6 Important Organs of the United Nations

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6 Important Organs of the United Nations are as follows:

(a) The General Assembly:

General Assembly is the major organ of the United Nations. It is based upon the principles of "sovereign equality of its member". According to the Article 9, Clause 1 of the U.N. Charter, all the members of the United Nations comprise the General Assembly and each member-state is entitled to have not more than five representatives in the General Assembly. But each member-state has only one vote. Upto 14th December, 1995, the United Nations has the membership of 185 States.

The U.N. Security Council unanimously endorsed applications of former U.S.S.R. and Yugoslavia states. The general Assembly is essentially a deliberative body. It discusses the matters which come under the purview of the United Nations Charter. All that it can do is to make recommendations to the Security Council to which alone the U.N. Charter has assigned exclusively the task of peace and security the General Assembly is no more than a conference of Diplomats.

It is in no sense legislative body. It discusses only the ordinary principles of co-operation for maintaining peace and security in the world. It deals with and discusses the policy of disarmament and the principles of international peace and security.

It can make recommendation either to its member-states or to the Security Council or to both. The General Assembly reminds the Security Council of those conditions that can cause danger to the peace and security of the world.

The General Assembly meets regularly once a year visually in September. But special sessions can be called at the request of the Security Council or a majority of the members of the General Assembly. In 1950, the General Assembly resolved that it can meet in emergency to take action in a case threatening peace and security.

It can do so only if the Security Council is prevented from taking action because of the use of veto by any of the permanent members of the Security Council. The resolution is known as the "United Action for Peace Resolution".

The exact wading of the resolution is as follows:

If the Security Council, because of lack of unanimity of the permanent members, fails to exercise its primary responsibility for the maintenance of international peace and security in any case, where there appears to be a threat to peace, breach of peace or act of aggression, the General Assembly shall consider the matter immediately with a view to making appropriate recommendations to members for collective measures, including, in the case breach of the peace or act of aggression, the use of armed forces when necessary to maintain or restore International peace and security.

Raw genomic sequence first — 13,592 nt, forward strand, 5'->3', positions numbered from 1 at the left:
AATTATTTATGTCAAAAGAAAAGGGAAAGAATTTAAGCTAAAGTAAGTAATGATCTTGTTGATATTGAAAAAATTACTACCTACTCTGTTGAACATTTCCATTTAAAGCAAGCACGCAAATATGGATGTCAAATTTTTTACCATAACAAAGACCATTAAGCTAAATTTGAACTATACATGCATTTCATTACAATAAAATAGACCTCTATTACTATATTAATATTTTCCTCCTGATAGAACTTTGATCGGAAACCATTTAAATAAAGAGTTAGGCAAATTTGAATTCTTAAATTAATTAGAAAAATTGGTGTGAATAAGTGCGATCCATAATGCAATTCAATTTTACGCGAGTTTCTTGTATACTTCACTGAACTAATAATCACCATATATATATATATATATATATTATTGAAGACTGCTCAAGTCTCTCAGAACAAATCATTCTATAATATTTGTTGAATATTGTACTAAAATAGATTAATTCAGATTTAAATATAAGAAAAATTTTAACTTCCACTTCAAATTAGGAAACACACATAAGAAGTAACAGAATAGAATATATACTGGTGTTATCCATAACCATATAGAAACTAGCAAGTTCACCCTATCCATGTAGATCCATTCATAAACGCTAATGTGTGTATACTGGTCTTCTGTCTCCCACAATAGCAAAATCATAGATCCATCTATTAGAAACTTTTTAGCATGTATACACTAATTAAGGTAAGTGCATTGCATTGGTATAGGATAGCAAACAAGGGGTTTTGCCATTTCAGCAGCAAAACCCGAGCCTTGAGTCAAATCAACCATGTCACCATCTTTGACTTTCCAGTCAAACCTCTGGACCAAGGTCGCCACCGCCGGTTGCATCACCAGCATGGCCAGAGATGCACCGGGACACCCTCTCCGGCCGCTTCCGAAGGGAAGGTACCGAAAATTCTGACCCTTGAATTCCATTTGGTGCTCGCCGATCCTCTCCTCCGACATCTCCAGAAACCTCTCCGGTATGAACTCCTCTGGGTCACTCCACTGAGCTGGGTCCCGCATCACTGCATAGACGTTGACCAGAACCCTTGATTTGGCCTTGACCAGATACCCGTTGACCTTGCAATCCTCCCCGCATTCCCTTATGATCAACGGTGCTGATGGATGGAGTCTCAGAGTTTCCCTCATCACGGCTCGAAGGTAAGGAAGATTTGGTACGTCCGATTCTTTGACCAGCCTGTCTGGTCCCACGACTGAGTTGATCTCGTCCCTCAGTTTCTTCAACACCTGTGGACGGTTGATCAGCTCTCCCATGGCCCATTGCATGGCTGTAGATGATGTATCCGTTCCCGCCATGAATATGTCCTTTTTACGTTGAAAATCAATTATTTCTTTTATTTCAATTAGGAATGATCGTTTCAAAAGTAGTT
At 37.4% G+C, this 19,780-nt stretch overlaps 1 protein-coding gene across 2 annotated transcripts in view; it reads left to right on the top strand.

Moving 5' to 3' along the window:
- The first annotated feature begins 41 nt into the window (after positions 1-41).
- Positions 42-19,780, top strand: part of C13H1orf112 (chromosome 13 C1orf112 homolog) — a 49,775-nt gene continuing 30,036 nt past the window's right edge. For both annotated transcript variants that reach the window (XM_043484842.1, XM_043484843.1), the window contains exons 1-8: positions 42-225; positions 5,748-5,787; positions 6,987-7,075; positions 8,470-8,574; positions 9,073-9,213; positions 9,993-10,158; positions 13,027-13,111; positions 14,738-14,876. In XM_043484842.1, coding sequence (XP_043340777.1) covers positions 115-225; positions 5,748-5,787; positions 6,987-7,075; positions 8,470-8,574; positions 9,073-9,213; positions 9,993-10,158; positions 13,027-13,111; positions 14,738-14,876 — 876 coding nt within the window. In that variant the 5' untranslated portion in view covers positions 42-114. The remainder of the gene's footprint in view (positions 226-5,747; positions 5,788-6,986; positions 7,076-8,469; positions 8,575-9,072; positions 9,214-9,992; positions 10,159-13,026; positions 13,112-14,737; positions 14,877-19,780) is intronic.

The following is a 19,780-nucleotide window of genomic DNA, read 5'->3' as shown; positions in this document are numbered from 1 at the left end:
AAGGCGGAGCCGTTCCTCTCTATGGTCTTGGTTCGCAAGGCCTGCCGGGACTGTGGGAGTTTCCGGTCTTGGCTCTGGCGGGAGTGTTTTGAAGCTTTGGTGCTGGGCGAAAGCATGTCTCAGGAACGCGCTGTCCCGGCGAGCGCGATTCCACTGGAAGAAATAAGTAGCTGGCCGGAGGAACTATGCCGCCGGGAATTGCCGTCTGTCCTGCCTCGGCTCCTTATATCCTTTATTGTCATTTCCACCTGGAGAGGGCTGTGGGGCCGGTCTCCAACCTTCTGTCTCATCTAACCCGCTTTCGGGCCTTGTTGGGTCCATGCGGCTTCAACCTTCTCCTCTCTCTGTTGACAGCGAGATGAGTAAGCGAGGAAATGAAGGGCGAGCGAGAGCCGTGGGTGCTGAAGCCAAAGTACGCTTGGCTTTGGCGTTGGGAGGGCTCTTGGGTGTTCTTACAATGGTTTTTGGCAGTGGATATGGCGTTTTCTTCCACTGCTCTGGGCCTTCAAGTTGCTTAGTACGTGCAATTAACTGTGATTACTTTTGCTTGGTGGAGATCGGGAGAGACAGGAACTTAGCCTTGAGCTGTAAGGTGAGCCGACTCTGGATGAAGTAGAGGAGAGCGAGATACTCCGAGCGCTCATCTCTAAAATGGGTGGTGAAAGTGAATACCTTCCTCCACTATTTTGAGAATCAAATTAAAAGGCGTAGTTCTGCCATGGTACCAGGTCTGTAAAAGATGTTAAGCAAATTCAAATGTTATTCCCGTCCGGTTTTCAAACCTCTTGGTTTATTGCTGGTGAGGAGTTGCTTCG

The General Assembly discusses the following matters and makes recommen­dation:

(1) To promote the continuous development of the International Co-operation, International Law and its Codification.

(2) To promote economic co-operation in the social, cultural, educational fields and to help in ensuring the fundamental rights and basic freedom to all, irrespective of caste, creed, religion, language and sex.

(3) The General assembly will discuss the report of the activities of the Security Council and all other organs of the United Nations.

(4) The General Assembly will discuss the budget of the United Nations and recommend it.

(5) The General Assembly will see to it that all the member-states will share the financial burden as decided by the General Assembly.

The U.N. Charter lays down that important questions shall be decided by two- thirds majority and includes recommendations with respect to:

(1) The maintenance of international peace and security;

(2) The election of non-permanent members of the Security Council;

(3) The election of the members of the Economic and Social Council;

(4) The election of members of the Trusteeship Council;

(5) The admission of new members of the United Nations;

(6) Suspension of the rights and privileges of members;

(7) Questions relating to the operation of the Trusteeship System;

(8) Expulsion of members; and

(9) The budgetary question.

The rest of the cases are to be passed by ordinary majority in the General Assembly. The General Assembly is a deliberative organ which will meet regularly once a year. But its special sessions can be convened at the request of the Security Council or of a majority of the members of the United Nations. The General Assembly is thus in no way a legislative body. It is only deliberative body of the United Nations Organisation.